We also need to adjust our film’s aspect ratio. At 2K, the two standard DCP resolutions are 2048x858, for a 2.39:1 “Scope” aspect ratio, and 1998x1080 for a 1.85:1 “flat” ratio. The latter is closest to 16:9, so that’s the one we want.

We can use Adobe After Effects to adjust the resolution and ratio and to export the TIFFs. We create a new composition at 1998x1080, drag and drop our 1920x1080 ProRes video and scale it up slightly to fill the width of the frame. The top and bottom of the image will be cropped a very small amount, but this is preferable to pillar-boxing the image, which may confuse projectionists.

To set our composition to 16 bits per channel, we’ll click the little button marked “8pc” at the bottom of the Project panel and alter the depth in the Colour Settings box. When we render out our TIFF sequence we must also make sure, in the Output Module, that the colour depth is set to trillions of colours and there is no TIFF compression applied. (We can double-check that the resulting TIFFs are 16-bit by looking at their file size; they should be about 12MB each at 2K.)

Cinemas project at 24fps, even in the UK, so that’s the frame rate our DCP must run at. Now that our video is an image sequence, it no longer has an inherent speed, but the same is not true of our sound. For our 25fps film, we’ll need to reduce the audio speed by 4% so that it still syncs with our images when they’re run at 24fps. Any decent sound editing app will be able to do this. Audacity is a good, free, open-source option available for Windows and MacOS; use the Change Tempo setting and enter a value of -4%.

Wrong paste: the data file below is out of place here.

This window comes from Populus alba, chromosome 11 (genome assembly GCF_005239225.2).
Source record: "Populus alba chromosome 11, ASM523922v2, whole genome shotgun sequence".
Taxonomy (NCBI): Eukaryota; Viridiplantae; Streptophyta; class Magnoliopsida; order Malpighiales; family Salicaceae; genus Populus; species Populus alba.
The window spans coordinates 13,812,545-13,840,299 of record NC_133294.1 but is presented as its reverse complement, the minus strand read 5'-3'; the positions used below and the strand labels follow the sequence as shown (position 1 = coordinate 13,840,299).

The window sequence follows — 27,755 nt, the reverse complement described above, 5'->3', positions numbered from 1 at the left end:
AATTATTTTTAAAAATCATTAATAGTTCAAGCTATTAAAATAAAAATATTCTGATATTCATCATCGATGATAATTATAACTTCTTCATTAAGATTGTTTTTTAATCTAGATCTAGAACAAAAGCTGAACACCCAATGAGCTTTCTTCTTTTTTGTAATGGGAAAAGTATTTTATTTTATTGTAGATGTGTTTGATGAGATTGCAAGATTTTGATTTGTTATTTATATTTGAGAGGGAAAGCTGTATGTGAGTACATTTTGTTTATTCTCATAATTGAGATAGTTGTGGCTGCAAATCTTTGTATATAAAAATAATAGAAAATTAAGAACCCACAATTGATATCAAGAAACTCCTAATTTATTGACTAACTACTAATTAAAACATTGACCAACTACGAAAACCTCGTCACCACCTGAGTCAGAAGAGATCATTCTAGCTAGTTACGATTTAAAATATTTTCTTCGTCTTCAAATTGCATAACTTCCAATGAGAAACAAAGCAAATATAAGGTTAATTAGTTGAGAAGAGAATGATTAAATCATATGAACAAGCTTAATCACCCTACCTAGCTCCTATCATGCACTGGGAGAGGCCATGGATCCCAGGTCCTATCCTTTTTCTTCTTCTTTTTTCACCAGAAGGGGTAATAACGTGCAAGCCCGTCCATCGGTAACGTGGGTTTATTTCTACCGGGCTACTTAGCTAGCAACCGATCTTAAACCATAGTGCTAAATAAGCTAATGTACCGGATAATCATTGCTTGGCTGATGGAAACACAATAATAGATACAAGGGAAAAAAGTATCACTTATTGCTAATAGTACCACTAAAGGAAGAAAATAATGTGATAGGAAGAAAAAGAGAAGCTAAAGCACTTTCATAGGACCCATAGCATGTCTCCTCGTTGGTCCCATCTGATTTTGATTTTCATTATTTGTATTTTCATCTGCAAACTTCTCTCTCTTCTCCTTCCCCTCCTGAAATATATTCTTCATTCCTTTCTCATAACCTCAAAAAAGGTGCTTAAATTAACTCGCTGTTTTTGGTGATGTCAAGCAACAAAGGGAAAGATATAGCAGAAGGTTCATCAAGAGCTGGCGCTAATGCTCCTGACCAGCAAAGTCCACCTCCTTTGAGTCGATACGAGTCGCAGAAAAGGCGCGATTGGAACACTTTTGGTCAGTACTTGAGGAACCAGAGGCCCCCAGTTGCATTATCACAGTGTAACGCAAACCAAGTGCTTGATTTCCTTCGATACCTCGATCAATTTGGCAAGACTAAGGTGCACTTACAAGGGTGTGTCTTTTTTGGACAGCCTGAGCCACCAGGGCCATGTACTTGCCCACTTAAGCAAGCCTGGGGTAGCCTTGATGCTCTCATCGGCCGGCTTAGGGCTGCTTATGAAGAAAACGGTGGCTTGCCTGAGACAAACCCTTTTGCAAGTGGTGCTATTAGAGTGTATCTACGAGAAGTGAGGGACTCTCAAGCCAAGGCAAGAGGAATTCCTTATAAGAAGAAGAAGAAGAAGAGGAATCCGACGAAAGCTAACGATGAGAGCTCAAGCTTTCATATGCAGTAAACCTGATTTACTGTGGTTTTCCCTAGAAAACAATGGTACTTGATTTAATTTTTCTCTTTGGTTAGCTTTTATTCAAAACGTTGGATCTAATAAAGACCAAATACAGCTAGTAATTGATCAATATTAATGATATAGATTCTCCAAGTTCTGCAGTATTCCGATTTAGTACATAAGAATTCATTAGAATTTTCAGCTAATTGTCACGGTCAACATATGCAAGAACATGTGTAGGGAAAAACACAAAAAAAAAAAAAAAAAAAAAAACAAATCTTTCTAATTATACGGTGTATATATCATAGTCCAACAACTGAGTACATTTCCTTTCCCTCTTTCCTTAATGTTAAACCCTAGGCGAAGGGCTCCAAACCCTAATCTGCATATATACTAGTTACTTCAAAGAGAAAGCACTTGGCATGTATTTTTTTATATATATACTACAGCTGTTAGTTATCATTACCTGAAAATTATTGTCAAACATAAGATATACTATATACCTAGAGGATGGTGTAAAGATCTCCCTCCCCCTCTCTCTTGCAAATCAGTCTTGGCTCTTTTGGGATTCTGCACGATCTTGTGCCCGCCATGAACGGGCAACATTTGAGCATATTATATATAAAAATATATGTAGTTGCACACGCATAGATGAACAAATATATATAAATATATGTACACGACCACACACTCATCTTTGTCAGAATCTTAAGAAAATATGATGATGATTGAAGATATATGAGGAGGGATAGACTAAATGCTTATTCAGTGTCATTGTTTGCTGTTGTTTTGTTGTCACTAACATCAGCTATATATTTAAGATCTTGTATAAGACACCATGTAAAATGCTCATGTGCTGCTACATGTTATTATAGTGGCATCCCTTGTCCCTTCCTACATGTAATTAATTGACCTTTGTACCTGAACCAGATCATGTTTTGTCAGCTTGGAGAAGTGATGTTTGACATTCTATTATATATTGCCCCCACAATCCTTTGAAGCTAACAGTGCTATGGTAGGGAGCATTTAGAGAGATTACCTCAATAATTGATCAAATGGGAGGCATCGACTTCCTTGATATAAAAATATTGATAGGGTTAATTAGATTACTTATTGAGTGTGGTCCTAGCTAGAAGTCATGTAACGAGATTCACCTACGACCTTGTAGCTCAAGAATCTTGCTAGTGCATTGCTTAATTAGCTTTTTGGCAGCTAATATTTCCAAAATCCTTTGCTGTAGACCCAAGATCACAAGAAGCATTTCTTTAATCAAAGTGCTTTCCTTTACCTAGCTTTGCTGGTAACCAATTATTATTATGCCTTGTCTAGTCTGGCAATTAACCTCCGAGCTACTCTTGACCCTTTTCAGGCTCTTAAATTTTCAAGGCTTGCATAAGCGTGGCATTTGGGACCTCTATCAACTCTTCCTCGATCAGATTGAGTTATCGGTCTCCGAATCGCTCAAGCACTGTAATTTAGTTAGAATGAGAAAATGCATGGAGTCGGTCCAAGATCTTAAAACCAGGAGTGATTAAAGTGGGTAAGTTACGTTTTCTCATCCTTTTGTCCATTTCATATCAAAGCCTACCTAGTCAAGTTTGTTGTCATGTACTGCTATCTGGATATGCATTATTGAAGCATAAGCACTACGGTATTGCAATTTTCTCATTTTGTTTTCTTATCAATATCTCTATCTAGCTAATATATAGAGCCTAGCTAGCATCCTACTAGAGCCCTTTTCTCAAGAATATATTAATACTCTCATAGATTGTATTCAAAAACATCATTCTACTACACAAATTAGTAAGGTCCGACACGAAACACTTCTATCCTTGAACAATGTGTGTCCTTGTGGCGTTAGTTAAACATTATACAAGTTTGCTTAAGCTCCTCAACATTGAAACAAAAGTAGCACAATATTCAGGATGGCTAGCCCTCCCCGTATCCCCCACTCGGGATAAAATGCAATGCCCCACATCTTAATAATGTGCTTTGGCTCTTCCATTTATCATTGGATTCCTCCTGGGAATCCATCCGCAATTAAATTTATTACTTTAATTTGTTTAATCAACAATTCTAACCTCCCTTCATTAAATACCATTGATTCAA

Now we are ready to launch OpenDCP. The software consists of four panes representing the steps in converting our image sequence and WAVs into a final DCP.

The first panel imports our TIFF sequence and converts them from RGB to the XYZ colour space used by cinema projectors, as well as transcoding them to JPEG2000. The options can all be left at their default settings, including the bandwidth of 125mb/s, which will give excellent results at 2K.

Once the images have been crunched, we can move onto the second panel, which takes the JPEG2000 sequence and wraps it in an MXF file. Again, the default settings will suffice.

Next, staying with the MXF pane, we’ll convert the audio too. We select WAV from the Type drop-down menu, then select 5.1 and bring in the appropriate files to the Left, Right, Centre, Sub, Left Surround and Right Surround fields.